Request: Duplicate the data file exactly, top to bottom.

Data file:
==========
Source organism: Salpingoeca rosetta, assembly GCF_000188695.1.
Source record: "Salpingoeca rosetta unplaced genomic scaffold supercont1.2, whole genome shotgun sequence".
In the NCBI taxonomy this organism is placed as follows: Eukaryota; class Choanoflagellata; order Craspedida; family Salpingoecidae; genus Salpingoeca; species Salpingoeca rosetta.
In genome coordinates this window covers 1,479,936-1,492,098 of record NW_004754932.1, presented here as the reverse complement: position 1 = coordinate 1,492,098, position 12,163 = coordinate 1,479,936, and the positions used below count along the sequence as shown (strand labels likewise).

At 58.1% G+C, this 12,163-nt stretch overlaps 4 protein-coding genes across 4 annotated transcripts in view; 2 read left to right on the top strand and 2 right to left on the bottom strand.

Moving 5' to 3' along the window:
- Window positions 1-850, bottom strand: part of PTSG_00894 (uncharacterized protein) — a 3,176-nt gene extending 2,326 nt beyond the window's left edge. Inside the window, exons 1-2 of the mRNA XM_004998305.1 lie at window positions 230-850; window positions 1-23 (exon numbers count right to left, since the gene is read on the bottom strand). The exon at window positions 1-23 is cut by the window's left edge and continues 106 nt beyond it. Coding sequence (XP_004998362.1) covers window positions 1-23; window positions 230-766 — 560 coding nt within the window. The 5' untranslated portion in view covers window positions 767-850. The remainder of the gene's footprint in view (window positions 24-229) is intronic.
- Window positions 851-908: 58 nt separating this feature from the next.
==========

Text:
Source organism: Salpingoeca rosetta, assembly GCF_000188695.1.
Source record: "Salpingoeca rosetta unplaced genomic scaffold supercont1.2, whole genome shotgun sequence".
In the NCBI taxonomy this organism is placed as follows: Eukaryota; class Choanoflagellata; order Craspedida; family Salpingoecidae; genus Salpingoeca; species Salpingoeca rosetta.
In genome coordinates this window covers 1,479,936-1,492,098 of record NW_004754932.1, presented here as the reverse complement: position 1 = coordinate 1,492,098, position 12,163 = coordinate 1,479,936, and the positions used below count along the sequence as shown (strand labels likewise).

At 58.1% G+C, this 12,163-nt stretch overlaps 4 protein-coding genes across 4 annotated transcripts in view; 2 read left to right on the top strand and 2 right to left on the bottom strand.

Moving 5' to 3' along the window:
- Window positions 1-850, bottom strand: part of PTSG_00894 (uncharacterized protein) — a 3,176-nt gene extending 2,326 nt beyond the window's left edge. Inside the window, exons 1-2 of the mRNA XM_004998305.1 lie at window positions 230-850; window positions 1-23 (exon numbers count right to left, since the gene is read on the bottom strand). The exon at window positions 1-23 is cut by the window's left edge and continues 106 nt beyond it. Coding sequence (XP_004998362.1) covers window positions 1-23; window positions 230-766 — 560 coding nt within the window. The 5' untranslated portion in view covers window positions 767-850. The remainder of the gene's footprint in view (window positions 24-229) is intronic.
- Window positions 851-908: 58 nt separating this feature from the next.